Less is known about the secondary star, Epsilon Sagittarii B, other than the fact that it is a main-sequence star. It shines only with around 89% the sun’s luminosity and it is also engulfed by the circumstellar disk of dust. The average surface temperatures on Epsilon Sagittarri B, are almost exactly the same as on the sun’s surface, 5.807 K. For comparison, the sun has surface temperatures of 5.778 K.
Epsilon Sagittarii A and B are separated from one another by a distance of 2.392 arcseconds or around 106 AU. The circumstellar disk surrounding them extends at a distance of around 155 AU.
Another star separated at around 32.3 arcseconds from Epsilon Sagittarii A, is also believed to be part of the stellar system. It is unclear though if it is gravitationally bound to the primary star or it is simply in the same line of sight.
Kaus Australis is located in the zodiacal constellation of Saggitarius, the celestial archer. This constellation is situated exactly towards the center of the Milky Way.
Together with Kaus Media and Kaus Borealis, Kaus Australis marks the celestial Archer’s bow. The same stars together with Alnasl, Ascella, Nunki, Tau Sagittarii, and Phi Sagittarii form the Teapot asterism. This asterism is very bright and dominates the western half of Sagittarius.
Kaus Australis marks the celestial archer’s bow tip, being the southernmost star, and it is also the lower right star of the Teapot marking the teapot’s body with Ascella, Kaus Media, and Phi Sagittarii.
Since the constellation of Saggitarius lies in the direction of the Milky Way’s center, it is located in the densest region of the galaxy. There are many interesting stars and deep-sky objects in Saggitarius, such as globular clusters, Messier objects, nebulae, and much more.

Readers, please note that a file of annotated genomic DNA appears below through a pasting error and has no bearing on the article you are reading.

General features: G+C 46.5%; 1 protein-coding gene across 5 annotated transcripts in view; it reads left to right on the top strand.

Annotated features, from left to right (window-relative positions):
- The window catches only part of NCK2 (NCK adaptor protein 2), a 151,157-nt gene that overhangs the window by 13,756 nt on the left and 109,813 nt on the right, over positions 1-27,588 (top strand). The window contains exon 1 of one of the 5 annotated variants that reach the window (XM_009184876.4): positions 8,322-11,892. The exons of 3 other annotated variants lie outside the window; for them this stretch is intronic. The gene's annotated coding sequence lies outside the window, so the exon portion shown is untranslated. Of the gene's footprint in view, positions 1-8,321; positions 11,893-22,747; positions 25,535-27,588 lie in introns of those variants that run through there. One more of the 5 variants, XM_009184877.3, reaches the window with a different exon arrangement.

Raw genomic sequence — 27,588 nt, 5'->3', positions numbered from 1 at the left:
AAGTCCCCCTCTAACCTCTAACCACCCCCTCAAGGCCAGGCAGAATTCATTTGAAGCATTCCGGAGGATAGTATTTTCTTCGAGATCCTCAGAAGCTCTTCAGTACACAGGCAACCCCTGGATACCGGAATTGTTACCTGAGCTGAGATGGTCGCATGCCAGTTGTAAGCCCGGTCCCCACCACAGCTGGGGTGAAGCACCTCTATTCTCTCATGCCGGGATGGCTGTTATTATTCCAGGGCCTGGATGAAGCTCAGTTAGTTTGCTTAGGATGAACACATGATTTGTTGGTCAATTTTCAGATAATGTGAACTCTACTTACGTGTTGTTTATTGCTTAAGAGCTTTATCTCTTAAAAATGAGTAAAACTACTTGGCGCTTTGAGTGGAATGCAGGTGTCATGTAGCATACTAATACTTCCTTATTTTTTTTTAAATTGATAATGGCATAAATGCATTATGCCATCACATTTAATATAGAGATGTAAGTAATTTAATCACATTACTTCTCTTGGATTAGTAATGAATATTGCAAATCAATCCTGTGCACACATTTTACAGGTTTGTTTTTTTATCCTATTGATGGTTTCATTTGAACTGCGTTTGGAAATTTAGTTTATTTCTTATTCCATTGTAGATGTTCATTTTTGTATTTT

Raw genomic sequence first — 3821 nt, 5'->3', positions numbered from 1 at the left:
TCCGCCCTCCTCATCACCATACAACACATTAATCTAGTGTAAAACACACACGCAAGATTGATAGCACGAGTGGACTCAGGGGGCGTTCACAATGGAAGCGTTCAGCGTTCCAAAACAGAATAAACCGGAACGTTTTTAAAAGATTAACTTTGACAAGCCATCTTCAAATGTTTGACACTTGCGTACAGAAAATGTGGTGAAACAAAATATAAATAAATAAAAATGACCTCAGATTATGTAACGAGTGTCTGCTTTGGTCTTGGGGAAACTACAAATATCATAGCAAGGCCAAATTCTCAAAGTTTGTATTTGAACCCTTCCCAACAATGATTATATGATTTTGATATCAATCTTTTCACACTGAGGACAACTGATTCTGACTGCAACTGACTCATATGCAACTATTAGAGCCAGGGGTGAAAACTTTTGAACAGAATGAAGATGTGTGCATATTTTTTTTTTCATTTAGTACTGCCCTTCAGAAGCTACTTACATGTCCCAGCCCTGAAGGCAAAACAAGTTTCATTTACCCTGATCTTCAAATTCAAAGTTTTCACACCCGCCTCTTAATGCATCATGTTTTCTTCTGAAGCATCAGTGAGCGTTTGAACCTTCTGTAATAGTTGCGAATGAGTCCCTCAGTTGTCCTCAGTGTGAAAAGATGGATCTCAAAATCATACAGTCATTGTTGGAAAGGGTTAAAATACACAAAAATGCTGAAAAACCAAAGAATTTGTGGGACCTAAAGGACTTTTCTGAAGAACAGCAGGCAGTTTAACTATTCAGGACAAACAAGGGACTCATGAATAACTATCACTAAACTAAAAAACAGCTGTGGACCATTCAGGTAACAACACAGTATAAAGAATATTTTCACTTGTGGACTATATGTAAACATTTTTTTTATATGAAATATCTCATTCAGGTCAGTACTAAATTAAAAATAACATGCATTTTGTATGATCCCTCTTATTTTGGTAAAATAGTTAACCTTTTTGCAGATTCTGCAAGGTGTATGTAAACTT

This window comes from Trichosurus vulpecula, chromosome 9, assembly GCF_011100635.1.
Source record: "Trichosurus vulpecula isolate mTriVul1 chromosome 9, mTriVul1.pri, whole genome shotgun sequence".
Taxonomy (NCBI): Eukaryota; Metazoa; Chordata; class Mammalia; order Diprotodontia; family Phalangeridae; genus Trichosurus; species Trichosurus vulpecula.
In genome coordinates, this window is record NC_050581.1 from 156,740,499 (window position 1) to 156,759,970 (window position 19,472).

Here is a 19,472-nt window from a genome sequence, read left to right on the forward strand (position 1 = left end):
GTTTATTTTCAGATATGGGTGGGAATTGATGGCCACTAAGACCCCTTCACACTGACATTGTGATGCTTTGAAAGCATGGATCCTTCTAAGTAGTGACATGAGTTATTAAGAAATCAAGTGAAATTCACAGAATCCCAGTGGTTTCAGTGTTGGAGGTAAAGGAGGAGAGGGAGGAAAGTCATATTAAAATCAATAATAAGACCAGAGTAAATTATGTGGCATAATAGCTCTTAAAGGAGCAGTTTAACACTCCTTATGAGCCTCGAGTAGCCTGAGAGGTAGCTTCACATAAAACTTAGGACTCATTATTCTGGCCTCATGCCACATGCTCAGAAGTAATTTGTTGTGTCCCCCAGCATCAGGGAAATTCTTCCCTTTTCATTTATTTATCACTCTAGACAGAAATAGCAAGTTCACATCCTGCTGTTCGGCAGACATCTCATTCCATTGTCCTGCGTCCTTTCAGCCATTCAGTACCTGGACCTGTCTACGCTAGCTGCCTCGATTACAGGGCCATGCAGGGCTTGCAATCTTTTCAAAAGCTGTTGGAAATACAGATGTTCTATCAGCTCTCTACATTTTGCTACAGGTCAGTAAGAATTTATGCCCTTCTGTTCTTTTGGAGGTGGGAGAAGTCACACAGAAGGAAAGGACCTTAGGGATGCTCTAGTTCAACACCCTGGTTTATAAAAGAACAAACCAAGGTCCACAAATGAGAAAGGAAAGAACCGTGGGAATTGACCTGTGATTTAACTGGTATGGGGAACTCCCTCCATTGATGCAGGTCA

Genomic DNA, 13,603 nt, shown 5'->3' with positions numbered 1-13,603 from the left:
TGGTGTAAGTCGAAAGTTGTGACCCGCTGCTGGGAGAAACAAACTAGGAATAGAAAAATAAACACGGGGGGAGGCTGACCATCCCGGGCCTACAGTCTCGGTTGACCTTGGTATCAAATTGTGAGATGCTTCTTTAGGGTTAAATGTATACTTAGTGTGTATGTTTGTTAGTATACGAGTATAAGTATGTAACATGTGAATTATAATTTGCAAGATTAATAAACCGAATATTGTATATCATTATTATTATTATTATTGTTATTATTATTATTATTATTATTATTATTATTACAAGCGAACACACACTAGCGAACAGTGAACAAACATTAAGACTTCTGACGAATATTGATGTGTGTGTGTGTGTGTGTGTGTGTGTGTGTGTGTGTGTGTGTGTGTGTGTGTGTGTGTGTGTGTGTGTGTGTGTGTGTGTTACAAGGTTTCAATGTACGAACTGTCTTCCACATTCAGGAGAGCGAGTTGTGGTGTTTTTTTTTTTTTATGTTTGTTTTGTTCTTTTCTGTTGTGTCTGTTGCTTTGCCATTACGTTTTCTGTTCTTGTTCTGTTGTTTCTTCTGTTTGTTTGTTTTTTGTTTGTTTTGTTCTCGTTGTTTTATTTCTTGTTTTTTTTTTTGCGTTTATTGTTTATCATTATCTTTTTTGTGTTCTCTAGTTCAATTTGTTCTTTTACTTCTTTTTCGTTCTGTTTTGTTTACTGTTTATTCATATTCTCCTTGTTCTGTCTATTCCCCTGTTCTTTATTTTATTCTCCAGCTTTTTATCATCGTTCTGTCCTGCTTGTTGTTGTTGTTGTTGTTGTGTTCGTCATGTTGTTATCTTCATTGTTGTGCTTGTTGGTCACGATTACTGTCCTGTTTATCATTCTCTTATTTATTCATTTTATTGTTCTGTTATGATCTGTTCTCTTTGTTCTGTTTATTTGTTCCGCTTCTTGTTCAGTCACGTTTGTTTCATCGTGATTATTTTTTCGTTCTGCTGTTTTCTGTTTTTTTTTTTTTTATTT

The month of August is the best time to try and observe the celestial objects in Sagittarius. Most objects are not visible year-round to northern observers and even farther north, they are completely invisible. When it comes to the mid-northern latitudes, they can only be seen above the southern horizon during the summer months.
Epsilon Sagittarii B is classified as a zero-age main-sequence star. This means it has only joined the main sequence by burning hydrogen into helium in its core. Epsilon Sagittarii A on the other hand, has already exhausted its hydrogen supplies and has started to expand into a giant. It will continue to expand several times its current size.
Did you know?
- Among the stars of the Teapot asterism, only Kaus Australis and Nunki were included in the list of the 58 navigational stars. Only the brightest and the most easily recognizable stars are included in this group.
- The Egyptian astronomer Al Achsasi al Mouakket listed Kaus Australis as “the third of Warida” in his 17th-century Calendarium.
- Warida is an asterism that consists of Kaus Australis, Kaus Media, Eta Sagitarrii, and Gamma Sagitarri. Warida translates to “the ostrich going down the water”, a representation of the two celestial groups of ostriches in Sagittarius, the other group is marked by Sigma, Phi, Zeta, Chi, and Tau Sagittarii. Kaus Australis and Polis represented the ostriches’ keepers.
- Kaus Australis, Kaus Media, and Alnasl formed the ancient Akkadian asterism known as Sin-nun-tu, meaning shadow, while in the Babylonian compendium MUL.APIN, Kaus Australis was listed as the Bark.
- The Chinese named the star the Third Star of Winnowing Basket – an asterism consisting of Gamma, Delta, and Eta Sagittarii.
- The Kalapalo people of Mato Grosso state in Brazil called this star, along with many others from the neighboring Scorpius constellation, Taugi kusugu, “Taugi’s fishing basket.”